Here it comes again. I can hear the sleigh bells ringing and the cash registers clinking; Christmas is here again. I love Christmas. On Halloween I get sad because no little kids wear homemade costumes, and on Thanksgiving I have an ethical quandary with the whole “let’s eat, then we’ll kill you” part. But Christmas? No way. Christmas is 100% fun. Maybe it has something to do with the intersection of all things great—food, friends, family and presents. And don’t forget wine.
I have written about some of the things I did as a kid for Christmas, most memorably, the “quarter pull” where drunk relatives gathered to watch my siblings and I dig into a glass jar of quarters to see who could pull out the most money and subsequently try and steal from one another. The pull gave us money to buy presents for family and friends. One of my favorites, a note pad covered in purple plastic that said “Gag Me With a Spoon.” I gave it to my friend Lisa Billingsley. Everyone was pretty jealous of that one, obviously.
As a kid, writing Christmas lists was basically the highlight of the entire year, and I don’t know about you, but I certainly spared no desire. I had no limit to the number of items, and cost was no object in my mind—clearly, because one year I asked for a golf cart. And I was serious as hell. Let me tell you now, this idea was ahead of its time. People didn’t roll around on carts in the hood the way they do now. Although I approached my Christmas list in the vein of “ain’t no mountain high enough,” my parents did not feel the same and I did not get a golf cart.
I think I know what the kids are going to be asking for this year. You know, there is always the hot-ticket item that parents are throwing themselves at the mercy of the crowds to get their grubby mom-and-dad hands on, hoping that their kids might like them more, which I understand. They weren’t my proudest moments, but I have resorted to buying my daughter’s love on holidays—especially as she’s gotten older and isn’t so impressed by me anymore. Anyway, here is what the kids want: hoverboards. But here’s the thing, I am not OK with: calling them hoverboards.
There is always the hot-ticket item that parents are throwing themselves at the mercy of the crowds to get their grubby mom-and-dad hands on, hoping that their kids might like them more.
Here’s why: Marty McFly and Doc promised hoverboards to us in Back to the Future 2. They said we would have them, and we saw Marty zipping and hovering all over the town on his. It was fast and fun. It literally did hover. And, it did not have wheels. Marty’s hoverboard did not look like these current fancy skateboards that are prancing around, masquerading as hoverboards. These things should be called lazyassboards because you can walk or ride a bike faster than getting around on these things.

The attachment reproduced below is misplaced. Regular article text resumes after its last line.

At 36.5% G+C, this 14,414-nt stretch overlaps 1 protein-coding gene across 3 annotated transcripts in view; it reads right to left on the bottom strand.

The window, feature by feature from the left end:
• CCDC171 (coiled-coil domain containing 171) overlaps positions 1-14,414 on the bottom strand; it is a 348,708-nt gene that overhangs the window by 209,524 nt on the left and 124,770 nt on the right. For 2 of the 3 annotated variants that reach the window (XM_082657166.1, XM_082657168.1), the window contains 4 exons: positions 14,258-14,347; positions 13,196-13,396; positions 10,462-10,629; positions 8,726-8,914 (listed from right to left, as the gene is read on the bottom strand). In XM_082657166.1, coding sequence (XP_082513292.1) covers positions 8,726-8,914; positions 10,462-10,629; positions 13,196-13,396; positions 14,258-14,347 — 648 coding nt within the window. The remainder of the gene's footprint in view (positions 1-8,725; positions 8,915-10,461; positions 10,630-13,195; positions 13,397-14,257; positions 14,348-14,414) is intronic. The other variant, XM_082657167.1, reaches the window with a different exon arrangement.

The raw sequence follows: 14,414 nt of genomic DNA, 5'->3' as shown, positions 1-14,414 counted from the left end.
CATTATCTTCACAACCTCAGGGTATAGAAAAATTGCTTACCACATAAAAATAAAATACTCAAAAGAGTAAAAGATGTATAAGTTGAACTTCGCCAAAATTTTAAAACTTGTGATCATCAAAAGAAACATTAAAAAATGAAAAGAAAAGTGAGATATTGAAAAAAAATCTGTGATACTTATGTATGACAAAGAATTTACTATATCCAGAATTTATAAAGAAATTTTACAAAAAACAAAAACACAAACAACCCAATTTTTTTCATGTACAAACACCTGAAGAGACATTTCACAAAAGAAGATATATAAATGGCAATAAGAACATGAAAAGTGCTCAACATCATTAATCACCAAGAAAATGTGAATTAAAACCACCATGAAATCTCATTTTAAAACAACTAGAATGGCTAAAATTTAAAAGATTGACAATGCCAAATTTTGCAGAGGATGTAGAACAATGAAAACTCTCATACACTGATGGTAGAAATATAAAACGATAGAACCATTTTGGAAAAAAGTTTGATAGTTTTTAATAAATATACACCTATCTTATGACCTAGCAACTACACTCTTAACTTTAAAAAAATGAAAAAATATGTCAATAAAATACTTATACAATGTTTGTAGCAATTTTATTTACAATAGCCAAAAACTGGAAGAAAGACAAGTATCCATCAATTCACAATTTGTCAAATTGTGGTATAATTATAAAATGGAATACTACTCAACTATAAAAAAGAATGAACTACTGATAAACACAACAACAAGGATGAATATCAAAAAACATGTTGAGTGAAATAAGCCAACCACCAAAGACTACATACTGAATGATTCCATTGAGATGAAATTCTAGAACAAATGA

In Back to the Future, the hoverboard moved Marty’s ass around at top speeds. That thing looked fun as hell. The word “hover” implies you will be sort of flying, but just really low to the ground. It’s like we’re not quite ready for jetpacks, but working on it with the hoverboard—or we should be. These fake hoverboards we see people around on today are a total misappropriation of the word.
What are we going to do when real hoverboards get invented? Call them SuperHoverboards? No, that’s not right. And P.S. I have not seen anyone but semi-fatties on the fake hoverboard. All I’m saying is, we all need the exercise people. Rolling along slowly on a sideways skateboard is not helping anything. Can very big people ride the lazyboards? Or will it just stop and seize up? There must be a weight limit or something. You know, it’s not a jet engine in there. It sounds like a remote control car when a fake hoverboard goes past. It’s a low-pitched whining sound. You can actually hear the engine crying about having to roll these people around.
Besides all this, aren’t we supposed to be happy we can walk? I thought that not being able to walk was a thing that we did not want to happen. I need to clarify here, that if it was a hoverboard like the one that Marty McFly had, I would not be in such a twist. I get it, wanting to be fast and fun; it’s just that this contraption they are promoting for the holidays is not that. And what happens when you’ve scooted yourself to the store and your power pack runs out? A real skateboard won’t let you down like that. The current fake hoverboard doesn’t even have a back-up option.
So, you know what everyone else wants for Christmas, but not me. If you were wondering, I am still hoping to gather funding for my golf cart. The only thing is that I want it to be solar powered. That way, I can go fast but avoid getting stuck at Fry’s due to a battery situation. If I see you riding on your flashy hoverboard, I will pick you up and make you watch Back to the Future with me, so we can talk about how to move forward on the production of a hoverboard that Marty McFly would be proud to ride.